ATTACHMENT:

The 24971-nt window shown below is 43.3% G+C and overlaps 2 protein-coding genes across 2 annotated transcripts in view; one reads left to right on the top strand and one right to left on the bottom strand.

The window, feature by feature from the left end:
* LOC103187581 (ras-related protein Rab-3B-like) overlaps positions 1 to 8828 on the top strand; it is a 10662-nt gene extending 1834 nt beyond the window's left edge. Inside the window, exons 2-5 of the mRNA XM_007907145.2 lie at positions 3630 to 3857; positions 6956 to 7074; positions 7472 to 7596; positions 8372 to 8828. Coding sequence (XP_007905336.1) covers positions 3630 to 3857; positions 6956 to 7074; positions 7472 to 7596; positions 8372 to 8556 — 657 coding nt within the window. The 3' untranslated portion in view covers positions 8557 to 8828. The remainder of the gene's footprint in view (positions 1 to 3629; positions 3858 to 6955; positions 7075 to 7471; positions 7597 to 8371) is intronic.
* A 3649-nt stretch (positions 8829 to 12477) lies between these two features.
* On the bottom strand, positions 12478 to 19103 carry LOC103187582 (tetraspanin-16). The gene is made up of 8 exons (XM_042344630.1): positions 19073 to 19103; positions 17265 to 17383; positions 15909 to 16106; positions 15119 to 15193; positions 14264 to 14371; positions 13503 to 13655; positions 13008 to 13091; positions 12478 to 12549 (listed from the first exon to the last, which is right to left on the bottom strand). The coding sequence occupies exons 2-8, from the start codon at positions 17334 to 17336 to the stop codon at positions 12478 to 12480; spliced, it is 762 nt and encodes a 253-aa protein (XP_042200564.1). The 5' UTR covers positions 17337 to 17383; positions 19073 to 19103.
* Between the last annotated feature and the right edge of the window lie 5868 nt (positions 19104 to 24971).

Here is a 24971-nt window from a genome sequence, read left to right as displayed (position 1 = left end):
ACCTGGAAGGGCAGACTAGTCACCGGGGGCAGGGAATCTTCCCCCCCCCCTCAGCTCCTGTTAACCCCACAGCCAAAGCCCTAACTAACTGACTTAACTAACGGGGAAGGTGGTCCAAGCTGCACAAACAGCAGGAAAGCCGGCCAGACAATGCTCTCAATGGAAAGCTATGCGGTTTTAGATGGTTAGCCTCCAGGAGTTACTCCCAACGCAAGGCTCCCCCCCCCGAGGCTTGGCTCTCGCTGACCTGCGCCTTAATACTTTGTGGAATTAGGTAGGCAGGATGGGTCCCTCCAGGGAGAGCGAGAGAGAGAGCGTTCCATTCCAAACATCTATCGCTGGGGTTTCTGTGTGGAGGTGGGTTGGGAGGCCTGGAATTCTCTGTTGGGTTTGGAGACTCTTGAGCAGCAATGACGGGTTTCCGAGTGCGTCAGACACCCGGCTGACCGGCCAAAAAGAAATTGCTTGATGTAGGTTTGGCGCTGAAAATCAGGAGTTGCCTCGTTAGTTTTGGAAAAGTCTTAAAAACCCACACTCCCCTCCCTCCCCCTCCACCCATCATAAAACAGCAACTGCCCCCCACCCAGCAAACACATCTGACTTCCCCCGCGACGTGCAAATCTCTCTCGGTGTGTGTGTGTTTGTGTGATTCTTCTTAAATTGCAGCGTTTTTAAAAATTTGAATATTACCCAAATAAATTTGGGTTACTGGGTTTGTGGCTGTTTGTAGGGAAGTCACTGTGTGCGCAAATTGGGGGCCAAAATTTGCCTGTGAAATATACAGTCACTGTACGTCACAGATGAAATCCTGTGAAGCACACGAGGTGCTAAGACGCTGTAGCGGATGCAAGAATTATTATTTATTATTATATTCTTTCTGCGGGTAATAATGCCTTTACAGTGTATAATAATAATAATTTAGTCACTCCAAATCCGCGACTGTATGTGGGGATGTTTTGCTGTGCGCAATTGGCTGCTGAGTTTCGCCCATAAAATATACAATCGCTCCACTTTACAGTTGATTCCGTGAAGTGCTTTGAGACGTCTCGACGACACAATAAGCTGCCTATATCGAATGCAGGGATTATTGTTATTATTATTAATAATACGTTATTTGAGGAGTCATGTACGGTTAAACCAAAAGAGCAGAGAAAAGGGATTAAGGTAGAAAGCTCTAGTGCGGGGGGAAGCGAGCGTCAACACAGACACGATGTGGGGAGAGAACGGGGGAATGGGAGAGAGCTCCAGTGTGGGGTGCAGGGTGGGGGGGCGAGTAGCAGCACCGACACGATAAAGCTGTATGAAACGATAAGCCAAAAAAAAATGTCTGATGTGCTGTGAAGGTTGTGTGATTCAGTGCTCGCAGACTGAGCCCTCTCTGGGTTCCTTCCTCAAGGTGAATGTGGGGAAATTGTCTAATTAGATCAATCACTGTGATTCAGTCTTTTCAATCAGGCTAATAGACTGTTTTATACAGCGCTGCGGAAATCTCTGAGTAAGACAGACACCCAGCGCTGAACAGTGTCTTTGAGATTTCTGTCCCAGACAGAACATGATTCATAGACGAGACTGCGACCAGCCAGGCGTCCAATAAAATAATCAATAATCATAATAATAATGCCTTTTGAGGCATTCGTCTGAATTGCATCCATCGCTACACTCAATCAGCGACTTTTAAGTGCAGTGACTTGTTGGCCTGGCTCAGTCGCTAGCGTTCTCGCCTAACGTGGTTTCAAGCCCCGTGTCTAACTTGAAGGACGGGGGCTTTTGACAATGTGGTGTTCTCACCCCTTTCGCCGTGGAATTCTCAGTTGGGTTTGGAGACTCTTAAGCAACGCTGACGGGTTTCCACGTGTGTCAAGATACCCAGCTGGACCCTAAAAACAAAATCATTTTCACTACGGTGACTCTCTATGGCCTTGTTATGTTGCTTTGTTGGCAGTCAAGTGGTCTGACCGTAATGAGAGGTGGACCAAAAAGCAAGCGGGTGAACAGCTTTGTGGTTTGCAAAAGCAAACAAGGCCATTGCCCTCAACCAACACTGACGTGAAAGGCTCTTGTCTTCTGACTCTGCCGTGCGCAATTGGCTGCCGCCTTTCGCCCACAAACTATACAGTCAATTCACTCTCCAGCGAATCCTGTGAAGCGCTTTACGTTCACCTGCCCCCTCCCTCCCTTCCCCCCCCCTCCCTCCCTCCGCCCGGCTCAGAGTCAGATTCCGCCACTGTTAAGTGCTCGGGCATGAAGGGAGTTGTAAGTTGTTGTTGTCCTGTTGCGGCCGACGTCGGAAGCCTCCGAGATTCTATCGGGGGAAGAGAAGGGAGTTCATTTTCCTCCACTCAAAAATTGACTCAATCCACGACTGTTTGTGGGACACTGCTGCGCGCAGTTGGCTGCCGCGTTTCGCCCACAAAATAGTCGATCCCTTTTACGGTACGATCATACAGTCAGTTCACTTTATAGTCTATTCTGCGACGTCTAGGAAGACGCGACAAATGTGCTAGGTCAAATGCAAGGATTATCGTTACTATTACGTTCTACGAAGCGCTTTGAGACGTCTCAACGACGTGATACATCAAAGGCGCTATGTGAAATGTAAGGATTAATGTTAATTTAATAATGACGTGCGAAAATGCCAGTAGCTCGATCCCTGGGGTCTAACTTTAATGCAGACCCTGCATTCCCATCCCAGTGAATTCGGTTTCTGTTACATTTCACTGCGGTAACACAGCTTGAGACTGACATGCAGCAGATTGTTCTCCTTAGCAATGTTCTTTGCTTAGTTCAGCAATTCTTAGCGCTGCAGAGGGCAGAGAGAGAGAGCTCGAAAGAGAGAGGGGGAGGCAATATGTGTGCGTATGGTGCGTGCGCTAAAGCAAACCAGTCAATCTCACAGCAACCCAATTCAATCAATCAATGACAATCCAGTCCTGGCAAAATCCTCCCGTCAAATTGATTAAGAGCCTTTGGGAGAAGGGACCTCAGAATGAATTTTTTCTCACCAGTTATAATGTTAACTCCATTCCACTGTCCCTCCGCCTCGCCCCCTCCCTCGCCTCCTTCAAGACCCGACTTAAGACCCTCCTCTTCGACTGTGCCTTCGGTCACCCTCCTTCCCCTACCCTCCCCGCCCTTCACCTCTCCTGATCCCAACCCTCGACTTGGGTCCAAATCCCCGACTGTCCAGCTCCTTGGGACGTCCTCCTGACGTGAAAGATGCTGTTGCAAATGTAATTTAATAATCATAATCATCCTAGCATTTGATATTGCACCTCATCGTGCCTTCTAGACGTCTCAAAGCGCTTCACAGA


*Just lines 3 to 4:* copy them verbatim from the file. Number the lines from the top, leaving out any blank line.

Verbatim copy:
* LOC103187581 (ras-related protein Rab-3B-like) overlaps positions 1 to 8828 on the top strand; it is a 10662-nt gene extending 1834 nt beyond the window's left edge. Inside the window, exons 2-5 of the mRNA XM_007907145.2 lie at positions 3630 to 3857; positions 6956 to 7074; positions 7472 to 7596; positions 8372 to 8828. Coding sequence (XP_007905336.1) covers positions 3630 to 3857; positions 6956 to 7074; positions 7472 to 7596; positions 8372 to 8556 — 657 coding nt within the window. The 3' untranslated portion in view covers positions 8557 to 8828. The remainder of the gene's footprint in view (positions 1 to 3629; positions 3858 to 6955; positions 7075 to 7471; positions 7597 to 8371) is intronic.
* A 3649-nt stretch (positions 8829 to 12477) lies between these two features.